Method of organization: 2. Although the status of women in Canada has improved remarkably in recent years, it is still very low when compared to the status of women in the countries of the industrialized world. Exercise 3 In each of the following two thesis statements, both the method of organization and the major subdivisions of the topic are indicated. Each subdivision will itself become the topic of a separate paragraph in the body of the essay. How many paragraphs will the body of each essay probably contain? Underline the topics of each paragraph. 1 .

The status of women in Canada has changed remarkably in recent years due to increased educational opportunities and changes in the country’s laws. Probable number of paragraphs: 2. The status of women in Canada has improved remarkably in recent years in he areas of economic independence, political rights, educational opportunities, and social status. Exercise 4 Locate the main topic and subtopics in each of the following thesis statements. Underline the subtopics. Draw a circle around the words or punctuation marks that are used to introduce the subtopics.

Example: Capital punishment should be abolished not only because it deprives another person of life but also because it does not stop crime. 1 . Women generally live longer than men for two main reasons: they tend to take better care of their health, and they have better resistance to stress. . Drug and alcohol abuse among teenagers can be traced to the following causes: lack or parental supervision, lax enforcement of drug laws, and the social and psychological problems of teenagers themselves. 3.

In choosing a major, a student has to consider various factors, such as personal interest, job opportunities, and the availability of training institutions. 4. An architect should be both an artist and an engineer. The Concluding Paragraph The final paragraph in an essay is the conclusion, which tells the reader that you have completed an essay. First, you write a summary of the main points issued in the body of the essay or rewrite the thesis statement in different words. Then you add your final comments on the subject – food for thought.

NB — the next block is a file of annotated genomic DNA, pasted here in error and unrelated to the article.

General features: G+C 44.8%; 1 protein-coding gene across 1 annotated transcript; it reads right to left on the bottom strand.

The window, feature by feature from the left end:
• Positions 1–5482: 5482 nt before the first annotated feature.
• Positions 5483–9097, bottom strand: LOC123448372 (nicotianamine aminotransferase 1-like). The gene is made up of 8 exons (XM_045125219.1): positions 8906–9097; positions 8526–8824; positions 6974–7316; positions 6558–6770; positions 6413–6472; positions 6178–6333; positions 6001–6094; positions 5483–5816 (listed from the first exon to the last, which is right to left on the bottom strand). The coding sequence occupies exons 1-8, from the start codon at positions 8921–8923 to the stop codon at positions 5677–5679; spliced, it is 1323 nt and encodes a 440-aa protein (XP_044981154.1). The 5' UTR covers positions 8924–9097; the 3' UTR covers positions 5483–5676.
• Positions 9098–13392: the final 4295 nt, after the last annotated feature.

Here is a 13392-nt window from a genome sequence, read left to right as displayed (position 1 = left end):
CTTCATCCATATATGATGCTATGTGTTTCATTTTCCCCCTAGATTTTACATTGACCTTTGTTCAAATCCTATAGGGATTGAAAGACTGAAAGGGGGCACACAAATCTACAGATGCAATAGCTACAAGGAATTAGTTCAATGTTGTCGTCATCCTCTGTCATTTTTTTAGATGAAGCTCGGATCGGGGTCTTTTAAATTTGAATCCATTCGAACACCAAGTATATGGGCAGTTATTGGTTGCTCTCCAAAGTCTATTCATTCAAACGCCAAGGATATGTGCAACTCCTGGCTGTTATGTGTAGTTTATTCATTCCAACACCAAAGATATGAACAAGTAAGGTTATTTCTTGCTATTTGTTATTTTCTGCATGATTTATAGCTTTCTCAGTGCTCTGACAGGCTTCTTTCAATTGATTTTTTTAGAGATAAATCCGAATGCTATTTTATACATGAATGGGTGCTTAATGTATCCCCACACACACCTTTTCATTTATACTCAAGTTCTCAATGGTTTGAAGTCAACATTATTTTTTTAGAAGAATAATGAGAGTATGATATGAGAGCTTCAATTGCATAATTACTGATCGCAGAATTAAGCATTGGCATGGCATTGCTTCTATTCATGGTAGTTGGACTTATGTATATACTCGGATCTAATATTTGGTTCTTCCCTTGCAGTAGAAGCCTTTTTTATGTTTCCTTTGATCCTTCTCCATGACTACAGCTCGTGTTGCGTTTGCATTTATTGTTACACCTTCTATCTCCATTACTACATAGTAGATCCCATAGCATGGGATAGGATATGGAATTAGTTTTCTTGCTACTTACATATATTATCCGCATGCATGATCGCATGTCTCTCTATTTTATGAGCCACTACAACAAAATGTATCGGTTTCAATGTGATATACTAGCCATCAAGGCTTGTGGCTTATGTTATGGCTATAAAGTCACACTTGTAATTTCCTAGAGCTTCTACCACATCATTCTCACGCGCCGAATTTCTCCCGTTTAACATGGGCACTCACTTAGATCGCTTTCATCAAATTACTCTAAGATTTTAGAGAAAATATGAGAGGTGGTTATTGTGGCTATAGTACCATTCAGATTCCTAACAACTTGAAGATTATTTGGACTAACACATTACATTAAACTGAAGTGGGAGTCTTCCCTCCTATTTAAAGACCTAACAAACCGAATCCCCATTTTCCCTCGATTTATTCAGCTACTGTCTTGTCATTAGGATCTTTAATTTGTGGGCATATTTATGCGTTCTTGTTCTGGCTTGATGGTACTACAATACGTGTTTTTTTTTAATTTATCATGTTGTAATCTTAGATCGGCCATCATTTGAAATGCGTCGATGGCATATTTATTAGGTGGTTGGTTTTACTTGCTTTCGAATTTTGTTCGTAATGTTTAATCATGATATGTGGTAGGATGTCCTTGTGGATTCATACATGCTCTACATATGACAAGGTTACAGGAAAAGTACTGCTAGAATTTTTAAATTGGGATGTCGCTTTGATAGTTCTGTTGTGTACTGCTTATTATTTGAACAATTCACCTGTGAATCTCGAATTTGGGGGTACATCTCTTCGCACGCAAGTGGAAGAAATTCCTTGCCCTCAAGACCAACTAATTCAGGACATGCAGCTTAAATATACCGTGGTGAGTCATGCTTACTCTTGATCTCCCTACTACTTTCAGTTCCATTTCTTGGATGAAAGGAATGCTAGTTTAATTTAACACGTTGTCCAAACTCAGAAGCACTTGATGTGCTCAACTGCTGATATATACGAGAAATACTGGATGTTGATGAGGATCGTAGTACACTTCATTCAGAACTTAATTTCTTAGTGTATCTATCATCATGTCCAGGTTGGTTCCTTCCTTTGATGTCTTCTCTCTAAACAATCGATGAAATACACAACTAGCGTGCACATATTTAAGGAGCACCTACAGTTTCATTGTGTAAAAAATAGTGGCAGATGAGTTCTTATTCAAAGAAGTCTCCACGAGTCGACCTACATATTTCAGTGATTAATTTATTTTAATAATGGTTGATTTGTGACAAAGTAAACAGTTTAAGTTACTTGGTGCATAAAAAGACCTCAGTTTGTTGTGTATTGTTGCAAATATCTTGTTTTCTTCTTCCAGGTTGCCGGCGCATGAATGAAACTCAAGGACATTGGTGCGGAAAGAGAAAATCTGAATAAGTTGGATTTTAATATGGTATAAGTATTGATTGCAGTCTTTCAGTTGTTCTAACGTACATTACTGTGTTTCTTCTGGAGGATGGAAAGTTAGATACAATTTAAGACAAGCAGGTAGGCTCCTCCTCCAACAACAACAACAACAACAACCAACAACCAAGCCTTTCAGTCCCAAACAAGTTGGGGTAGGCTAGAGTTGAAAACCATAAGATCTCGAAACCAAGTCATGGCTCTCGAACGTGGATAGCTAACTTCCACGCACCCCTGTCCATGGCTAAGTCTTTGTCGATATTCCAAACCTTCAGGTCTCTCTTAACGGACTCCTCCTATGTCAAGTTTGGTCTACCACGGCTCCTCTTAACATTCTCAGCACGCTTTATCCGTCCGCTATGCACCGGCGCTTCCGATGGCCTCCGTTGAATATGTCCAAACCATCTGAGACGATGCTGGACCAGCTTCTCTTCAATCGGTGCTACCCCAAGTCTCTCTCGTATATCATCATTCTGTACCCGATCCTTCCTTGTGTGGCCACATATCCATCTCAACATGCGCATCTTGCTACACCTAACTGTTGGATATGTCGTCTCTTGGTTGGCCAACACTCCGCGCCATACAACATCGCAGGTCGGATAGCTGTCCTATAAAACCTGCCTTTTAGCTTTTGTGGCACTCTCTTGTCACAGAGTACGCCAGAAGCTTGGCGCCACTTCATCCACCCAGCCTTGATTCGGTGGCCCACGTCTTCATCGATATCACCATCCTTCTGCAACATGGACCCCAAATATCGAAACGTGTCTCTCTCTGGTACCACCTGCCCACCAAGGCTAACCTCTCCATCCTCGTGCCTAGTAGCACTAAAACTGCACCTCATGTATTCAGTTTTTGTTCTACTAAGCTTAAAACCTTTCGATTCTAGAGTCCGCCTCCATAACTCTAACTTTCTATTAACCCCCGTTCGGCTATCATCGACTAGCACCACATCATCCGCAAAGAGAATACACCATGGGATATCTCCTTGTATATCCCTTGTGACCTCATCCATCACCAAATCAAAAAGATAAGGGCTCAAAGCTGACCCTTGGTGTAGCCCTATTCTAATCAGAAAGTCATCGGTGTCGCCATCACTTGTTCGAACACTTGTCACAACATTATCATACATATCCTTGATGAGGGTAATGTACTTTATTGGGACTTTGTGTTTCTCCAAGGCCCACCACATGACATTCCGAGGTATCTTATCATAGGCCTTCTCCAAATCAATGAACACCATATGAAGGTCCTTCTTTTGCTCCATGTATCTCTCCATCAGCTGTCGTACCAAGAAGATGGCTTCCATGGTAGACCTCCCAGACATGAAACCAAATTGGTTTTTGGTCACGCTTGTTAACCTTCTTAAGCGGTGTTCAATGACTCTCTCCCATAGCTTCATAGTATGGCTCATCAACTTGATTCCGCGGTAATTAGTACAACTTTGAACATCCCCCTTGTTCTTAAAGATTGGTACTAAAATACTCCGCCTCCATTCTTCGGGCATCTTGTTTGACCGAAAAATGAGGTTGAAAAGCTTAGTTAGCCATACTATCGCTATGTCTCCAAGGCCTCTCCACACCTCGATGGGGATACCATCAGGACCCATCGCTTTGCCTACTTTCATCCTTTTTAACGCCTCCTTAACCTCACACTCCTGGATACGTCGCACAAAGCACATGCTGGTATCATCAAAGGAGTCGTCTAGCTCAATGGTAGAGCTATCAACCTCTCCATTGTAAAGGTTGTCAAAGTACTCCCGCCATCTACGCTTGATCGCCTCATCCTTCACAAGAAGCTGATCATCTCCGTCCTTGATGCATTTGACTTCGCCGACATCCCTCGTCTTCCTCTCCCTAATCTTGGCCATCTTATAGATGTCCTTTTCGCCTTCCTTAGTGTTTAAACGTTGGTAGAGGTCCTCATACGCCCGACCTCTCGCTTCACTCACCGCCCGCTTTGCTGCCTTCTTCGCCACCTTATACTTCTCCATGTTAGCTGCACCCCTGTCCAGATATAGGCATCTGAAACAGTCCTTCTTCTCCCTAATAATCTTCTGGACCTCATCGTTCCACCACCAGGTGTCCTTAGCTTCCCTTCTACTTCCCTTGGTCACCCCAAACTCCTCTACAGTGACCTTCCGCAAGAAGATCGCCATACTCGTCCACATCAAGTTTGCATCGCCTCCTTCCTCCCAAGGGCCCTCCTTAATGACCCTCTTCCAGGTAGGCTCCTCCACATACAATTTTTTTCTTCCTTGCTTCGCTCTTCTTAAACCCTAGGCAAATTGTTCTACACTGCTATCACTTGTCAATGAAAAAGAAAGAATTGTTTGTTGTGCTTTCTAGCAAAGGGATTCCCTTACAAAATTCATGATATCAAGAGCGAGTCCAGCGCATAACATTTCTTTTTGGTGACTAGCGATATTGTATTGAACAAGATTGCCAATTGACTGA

Take this opportunity to make a strong, effective message that the reader will remember. The concluding paragraph consists of: 1 . A summary of the main points, or a restatement of your thesis in different words 2. Your final comment on the subject, based on the information you have provided. Turn back to page 1 and reread the model introductory paragraph. Then study the following concluding paragraph for the same essay. Is the including paragraph a summary of the main points of the essay, or is it a paraphrase of the thesis statement? Is there a final message for the reader?

Concluding Paragraph The concluding paragraph then is an inversion of the introduction. It begins with the points you have already raised or a restatement of your thesis statement and then broadens out to more general information. The Essay Body The body of the essay consists of one or more paragraphs. Each paragraph develops a subdivision of the topic, so the number of paragraphs in the body will vary with the number of subdivisions or subtopics. The body is the longest part of the essay and can contain as many paragraphs as necessary to us port the controlling ideas of your thesis statement.

You can organize the paragraphs in an essay by chronological order, logical order, comparison and contrast, etc. Planning the body of your essay is essential. The best way to do this is to make an outline. While the outline is generally for your own reference, you may be required during the course of your academic writing career to produce a formal outline. The number system for a formal outline is illustrated in the model that follows. Notice that Us optics that form the body Of the essay are indented to the right. As you move to the right, the Ideas become more and more specific.

Study the following model outline for an essay on modern technology. In this outline, the introduction contains only the thesis statement, and the conclusion is abbreviated. The body of the essay, however, is developed in detail. Essay Outline Transition Signals been Paragraphs Transition signals are important between paragraphs. If you write two or more paragraphs, you need to show the relationship between your first and second paragraph, between your second and third paragraph, and so on. The transition signal may be a single word, a phrase, or a dependent clause that repeats or summarizes the main idea in the previous paragraph(s).